Object: The aim of this study was to validate the radiosurgery-based arteriovenous malformation (AVM) score and the modified Spetzler-Martin grading system to predict radiosurgical outcome.
Methods: One hundred thirty-six patients with brain AVMs were randomly selected. These patients had undergone a linear accelerator radiosurgical procedure at a single center between 1989 and 2000. Patients were divided into four groups according to an AVM score, which was calculated from the lesion volume, lesion location, and patient age (Group 1, AVM score <1; Group 2, AVM score 1-1.49; Group 3, AVM score 1.5-2; and Group 4, AVM score >2). Patients with a Spetzler-Martin Grade III AVM were divided into Grades IIIA (lesion >3 cm) and IIIB (lesion <3 cm). Sixty-two female (45.6%) and 74 male (54.4%) patients with a median age of 37.5 years (mean 37.5 years, range 5-77 years) were followed up for a median of 40 months. The median tumor margin dose was 15 Gy (mean 17.23 Gy, range 15-25 Gy). The proportions of excellent outcomes according to the AVM score were as follows: 91.7% for Group 1, 74.1% for Group 2, 60% for Group 3, and 33.3% for Group 4 (chi-square test, degrees of freedom (df) = 3, p < 0.001). Based on the modified Spetzler-Martin system, Grade I lesions had 88.9% excellent results; Grade II, 69.6%; Grade IIIB, 61.5%; and Grades IIIA and IV, 44.8% (chi-square test, df = 3, p = 0.047).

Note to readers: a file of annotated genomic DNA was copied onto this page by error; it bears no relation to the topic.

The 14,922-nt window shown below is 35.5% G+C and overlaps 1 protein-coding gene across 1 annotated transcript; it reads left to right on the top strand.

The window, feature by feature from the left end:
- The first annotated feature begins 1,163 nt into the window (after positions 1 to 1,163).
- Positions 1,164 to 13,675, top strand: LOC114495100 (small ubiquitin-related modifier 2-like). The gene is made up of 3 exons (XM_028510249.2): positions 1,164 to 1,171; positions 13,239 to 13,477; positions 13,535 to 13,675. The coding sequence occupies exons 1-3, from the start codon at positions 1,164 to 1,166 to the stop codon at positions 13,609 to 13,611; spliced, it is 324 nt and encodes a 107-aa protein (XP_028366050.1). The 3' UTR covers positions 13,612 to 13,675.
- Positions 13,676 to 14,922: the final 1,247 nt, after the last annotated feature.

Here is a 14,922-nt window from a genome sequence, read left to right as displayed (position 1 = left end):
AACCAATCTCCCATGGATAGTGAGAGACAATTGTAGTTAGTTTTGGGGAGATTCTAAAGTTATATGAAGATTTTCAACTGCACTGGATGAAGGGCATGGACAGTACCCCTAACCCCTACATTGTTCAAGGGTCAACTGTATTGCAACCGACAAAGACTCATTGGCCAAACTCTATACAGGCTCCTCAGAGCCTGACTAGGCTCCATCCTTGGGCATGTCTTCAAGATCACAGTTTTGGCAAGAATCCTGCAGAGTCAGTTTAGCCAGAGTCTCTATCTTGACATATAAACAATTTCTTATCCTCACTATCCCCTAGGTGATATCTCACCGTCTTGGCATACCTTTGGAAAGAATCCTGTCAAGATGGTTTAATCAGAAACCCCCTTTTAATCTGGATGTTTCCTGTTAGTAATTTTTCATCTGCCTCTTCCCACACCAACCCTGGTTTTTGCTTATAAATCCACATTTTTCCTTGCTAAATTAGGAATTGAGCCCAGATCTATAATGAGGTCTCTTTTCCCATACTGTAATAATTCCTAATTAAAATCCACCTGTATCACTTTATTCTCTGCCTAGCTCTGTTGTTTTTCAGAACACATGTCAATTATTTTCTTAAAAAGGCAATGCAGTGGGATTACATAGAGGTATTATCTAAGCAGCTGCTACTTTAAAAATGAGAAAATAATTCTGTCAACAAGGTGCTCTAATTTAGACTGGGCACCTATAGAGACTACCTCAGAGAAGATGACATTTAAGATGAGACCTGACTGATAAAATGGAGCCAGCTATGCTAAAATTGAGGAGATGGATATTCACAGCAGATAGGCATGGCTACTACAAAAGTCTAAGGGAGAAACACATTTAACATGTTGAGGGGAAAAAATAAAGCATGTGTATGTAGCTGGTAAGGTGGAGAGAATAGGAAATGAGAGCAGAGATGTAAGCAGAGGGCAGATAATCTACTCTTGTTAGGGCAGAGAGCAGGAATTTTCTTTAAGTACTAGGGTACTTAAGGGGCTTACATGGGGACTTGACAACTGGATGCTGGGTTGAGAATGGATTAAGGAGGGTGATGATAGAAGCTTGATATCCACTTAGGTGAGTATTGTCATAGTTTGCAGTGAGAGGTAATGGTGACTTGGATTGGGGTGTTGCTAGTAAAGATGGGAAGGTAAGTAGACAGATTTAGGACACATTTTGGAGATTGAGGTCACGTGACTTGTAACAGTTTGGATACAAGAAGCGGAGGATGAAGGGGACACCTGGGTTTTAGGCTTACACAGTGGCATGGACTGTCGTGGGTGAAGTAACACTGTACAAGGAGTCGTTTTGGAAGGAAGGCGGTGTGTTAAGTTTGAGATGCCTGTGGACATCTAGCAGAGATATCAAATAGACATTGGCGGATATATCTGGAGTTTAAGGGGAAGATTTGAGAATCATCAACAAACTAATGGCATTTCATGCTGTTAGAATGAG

Conclusions: The radiosurgery-based AVM score can be used accurately to predict excellent results following a single radiosurgical treatment for AVM. The modified Spetzler-Martin system can also predict radiosurgical results for AVMs, thus making it possible to use this system while deciding between surgery and radiosurgery.